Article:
WhatsApp has finally begun monetising its platform with the launch of its first money-making enterprise product – it’s first revenue stream since dropping the subscription fees from the app that nobody seemed to pay.
Following the introduction of its business messaging features and its dedicated business app, the Facebook-owned messaging platform now give businesses the opportunity to provide information and services, like shipping confirmation or boarding passes, to customers via the business platform. However, businesses will still only be able to message people who have contacted them first via their website, app, or in store.
In replying to customers requests, businesses may be charged between 0.5 cents and nine cents, depending on the country which the user is based in. Although, if businesses respond to customers within 24 hours, they will be able to do so for free.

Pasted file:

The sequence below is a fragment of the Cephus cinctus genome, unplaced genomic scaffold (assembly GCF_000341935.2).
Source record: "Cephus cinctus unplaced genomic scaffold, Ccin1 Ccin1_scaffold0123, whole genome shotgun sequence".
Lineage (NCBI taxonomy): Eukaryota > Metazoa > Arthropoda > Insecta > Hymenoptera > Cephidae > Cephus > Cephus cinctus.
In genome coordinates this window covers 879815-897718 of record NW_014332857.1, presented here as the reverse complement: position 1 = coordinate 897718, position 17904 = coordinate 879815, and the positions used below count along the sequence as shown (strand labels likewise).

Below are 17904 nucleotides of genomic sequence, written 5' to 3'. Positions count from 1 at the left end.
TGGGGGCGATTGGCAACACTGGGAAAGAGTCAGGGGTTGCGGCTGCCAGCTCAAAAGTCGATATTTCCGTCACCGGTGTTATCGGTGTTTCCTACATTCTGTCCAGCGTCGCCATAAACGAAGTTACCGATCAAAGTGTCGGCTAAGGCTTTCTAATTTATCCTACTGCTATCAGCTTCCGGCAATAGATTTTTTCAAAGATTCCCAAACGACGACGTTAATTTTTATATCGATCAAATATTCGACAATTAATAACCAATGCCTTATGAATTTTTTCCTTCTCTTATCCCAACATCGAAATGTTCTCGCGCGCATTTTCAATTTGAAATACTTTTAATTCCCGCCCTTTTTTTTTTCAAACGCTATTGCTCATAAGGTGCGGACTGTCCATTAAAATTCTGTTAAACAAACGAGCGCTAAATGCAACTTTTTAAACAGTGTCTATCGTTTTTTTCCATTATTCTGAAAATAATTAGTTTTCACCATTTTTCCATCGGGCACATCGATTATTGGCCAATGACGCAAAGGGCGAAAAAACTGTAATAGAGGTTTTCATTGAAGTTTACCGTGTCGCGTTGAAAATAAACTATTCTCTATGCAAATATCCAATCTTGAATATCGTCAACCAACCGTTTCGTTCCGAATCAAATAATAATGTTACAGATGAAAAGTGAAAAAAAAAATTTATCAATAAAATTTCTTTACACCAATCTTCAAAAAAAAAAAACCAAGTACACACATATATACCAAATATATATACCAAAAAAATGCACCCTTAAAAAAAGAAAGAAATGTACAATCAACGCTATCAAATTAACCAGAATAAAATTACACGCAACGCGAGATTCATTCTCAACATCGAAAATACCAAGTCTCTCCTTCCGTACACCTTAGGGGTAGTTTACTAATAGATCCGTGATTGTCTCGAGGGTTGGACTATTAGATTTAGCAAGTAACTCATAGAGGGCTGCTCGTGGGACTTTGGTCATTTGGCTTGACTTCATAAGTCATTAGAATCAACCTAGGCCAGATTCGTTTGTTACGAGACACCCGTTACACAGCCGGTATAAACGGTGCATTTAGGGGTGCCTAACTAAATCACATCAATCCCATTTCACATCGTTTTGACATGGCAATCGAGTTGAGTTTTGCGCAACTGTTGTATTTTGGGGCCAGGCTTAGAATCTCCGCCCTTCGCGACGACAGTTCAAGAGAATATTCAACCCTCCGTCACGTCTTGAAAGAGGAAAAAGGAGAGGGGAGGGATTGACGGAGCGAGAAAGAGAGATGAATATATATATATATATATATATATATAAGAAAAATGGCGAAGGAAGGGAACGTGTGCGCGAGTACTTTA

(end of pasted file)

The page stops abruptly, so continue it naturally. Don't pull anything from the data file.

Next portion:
As with other messages sent between parties on the messaging app, all correspondence will be end-to-end encrypted. And users can block a business the same way they’d block a fellow user.
WhatsApp says it will work with ‘a few hundred businesses’ and companies that specialise in managing customer communications in order to bring its business capabilities to more companies over time. At the moment, Uber, Wish, and Booking.com are among those utilising the business capabilities.
Source: Mobile Marketing Magazine